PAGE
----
1.The Massive Spike in CORPORATE DEBT with Negative Yields…The Investor World Focused on Negative Sovereign Debt
Negative yields are not confined to just Sovereign debt. The chart below shows there is over $1 trillion in corporate debt with negative yields and growing. This will not end well. hashtag#investing hashtag#markets hashtag#economy hashtag#finances hashtag#hedgefunds
2.The Treasury Market is Pricing Inflation Below 2% for the Next 30 Years.
Chart of the Day
Bond investors have once again given up on the idea of there ever being inflation again.
3.Asian Stocks Price/Book Below 5 Year Average.
China “resolutely opposes the escalation of the trade war” with the United States and instead welcomes “calm negotiations”, according to Vice-Premier Liu He, after last week’s moves by both Beijing and Washington further increased the trade tensions between the world’s two largest economies – “We are willing to resolve the trade dispute with the US through calm negotiations,” Liu said in a speech. Fund Manager Who Beat 98% of Peers Says Stay Calm and Buy Stocks
From Dave Lutz at Jones Trading.
4.Grid in U.S. Vs. China Trade War.
Found at Morning Brew
5.Intermediete Term Volatility Not Much of a Spike.
The media focused on short-term volatility….VXX intermediate term volatility small blip off bottom.
6.These are Beyond Meat’s 12 highest-profile partnerships in the food industry
Jul. 24, 2019, 01:36 PM
Drew Angerer/Getty Images
- Beyond Meat‘s success is due in part to numerous high-profile partnerships with restaurant chains and food-delivery services.
- As demand for plant-based meat alternatives booms, having the right network is important for Beyond Meat and its competitors.
- These are the top restaurant and food-delivery partnerships that have boosted Beyond Meat’s stock price.
The company charmed the public market with its recent initial public offering, and it has soared more than 730% since its initial listing in May. But even before the plant-based meat-alternatives company went public, it had numerous partnerships with fast-food chains.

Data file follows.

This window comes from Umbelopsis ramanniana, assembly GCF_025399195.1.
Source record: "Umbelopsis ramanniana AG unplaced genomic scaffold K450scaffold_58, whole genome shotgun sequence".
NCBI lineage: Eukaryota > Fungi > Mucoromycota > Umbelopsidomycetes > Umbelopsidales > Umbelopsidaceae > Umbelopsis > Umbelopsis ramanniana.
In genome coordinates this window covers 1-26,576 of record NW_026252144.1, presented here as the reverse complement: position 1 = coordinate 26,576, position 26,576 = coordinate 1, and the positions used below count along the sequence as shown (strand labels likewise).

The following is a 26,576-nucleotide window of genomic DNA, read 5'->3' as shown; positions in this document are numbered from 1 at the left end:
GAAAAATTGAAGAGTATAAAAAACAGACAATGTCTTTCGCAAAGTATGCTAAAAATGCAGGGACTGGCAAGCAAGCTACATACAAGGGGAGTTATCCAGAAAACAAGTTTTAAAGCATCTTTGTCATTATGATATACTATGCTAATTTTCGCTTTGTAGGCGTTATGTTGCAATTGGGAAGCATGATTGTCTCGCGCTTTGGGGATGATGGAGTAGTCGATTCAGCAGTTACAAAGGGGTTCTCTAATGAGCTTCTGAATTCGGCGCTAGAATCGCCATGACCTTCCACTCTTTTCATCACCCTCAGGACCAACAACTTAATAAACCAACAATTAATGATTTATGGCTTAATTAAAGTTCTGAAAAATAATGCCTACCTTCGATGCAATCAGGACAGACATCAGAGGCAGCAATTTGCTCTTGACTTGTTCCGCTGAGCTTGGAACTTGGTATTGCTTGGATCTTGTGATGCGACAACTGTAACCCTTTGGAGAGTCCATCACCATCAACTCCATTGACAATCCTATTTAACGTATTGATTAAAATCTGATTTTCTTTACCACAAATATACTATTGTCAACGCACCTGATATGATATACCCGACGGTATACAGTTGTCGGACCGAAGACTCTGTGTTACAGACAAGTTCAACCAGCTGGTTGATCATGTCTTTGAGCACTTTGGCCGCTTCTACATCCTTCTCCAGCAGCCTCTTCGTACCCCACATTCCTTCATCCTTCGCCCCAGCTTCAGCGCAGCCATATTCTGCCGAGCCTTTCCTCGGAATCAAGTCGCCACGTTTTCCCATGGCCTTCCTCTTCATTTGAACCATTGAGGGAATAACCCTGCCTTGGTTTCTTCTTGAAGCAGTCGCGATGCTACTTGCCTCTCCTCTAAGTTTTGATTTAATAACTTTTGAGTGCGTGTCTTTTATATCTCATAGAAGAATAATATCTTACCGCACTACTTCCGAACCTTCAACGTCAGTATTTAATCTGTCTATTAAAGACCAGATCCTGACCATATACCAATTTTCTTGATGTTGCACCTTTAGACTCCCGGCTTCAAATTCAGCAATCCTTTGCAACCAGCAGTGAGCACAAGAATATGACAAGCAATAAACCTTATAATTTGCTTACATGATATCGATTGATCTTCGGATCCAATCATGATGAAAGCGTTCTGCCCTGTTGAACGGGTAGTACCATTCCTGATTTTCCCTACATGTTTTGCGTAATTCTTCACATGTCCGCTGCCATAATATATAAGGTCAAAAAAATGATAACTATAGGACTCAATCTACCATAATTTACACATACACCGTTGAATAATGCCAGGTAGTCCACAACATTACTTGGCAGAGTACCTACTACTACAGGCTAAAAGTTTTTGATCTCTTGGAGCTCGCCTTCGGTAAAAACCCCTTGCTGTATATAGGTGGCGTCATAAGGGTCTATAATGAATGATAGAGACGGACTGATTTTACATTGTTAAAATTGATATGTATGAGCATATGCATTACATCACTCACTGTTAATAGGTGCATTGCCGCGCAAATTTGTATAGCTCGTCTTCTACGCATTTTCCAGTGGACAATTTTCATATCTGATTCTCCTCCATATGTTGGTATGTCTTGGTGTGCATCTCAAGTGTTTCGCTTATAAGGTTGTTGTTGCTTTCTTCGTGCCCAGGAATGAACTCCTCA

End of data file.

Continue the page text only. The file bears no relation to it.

That company has continued to add partners as it seeks growth. Soon after the company went public, analysts estimated that a partnership with McDonald’s could send the stock up as much as 30%. Since May, numerous partnerships have indeed boosted the stock, from the announcement of Beyond Sausage in breakfast sandwiches at Tim Hortons in Canada to the announcement of the Beyond Burrito at Del Taco.
Partnerships with fast-food restaurants will continue to be important. Demand is soaring for plant-based meat alternatives, and it hasn’t shown any signs of slowing. Analysts have estimated that the market could grow to be $140 billion in the next decade.
While plant-based burgers like the Beyond Burger cost more than animal proteins such as beef, it appears that consumers are willing to pay the difference.
Competition for the market, and for partners, is heating up. Partnerships secured by competitors have damaged Beyond’s stock. It slid when The Meatless Farm, a British plant-based meat-alternatives company, reached a deal with Whole Foods and on the news that Taco Bell would not include plant-based meat alternatives on its menu.
Here are the top high-profile restaurant and food partnerships Beyond Meat has announced to date:
KFC announced that it will begin testing a plant-based fried “chicken” in one location in Atlanta, Georgia in August. The faux meat is coming to the menu because of a partnership with Beyond Meat to make Beyond Fried chicken. If the test goes well, the new product could be added to more KFC locations nationally.
Subway is jumping on the plant-based meat craze as well. Wednesday, the chain announced that it would partner with Beyond Meat to launch a Beyond Meatball Marinara sub. The sandwich will be available in 685 locations in the US and Canada in September.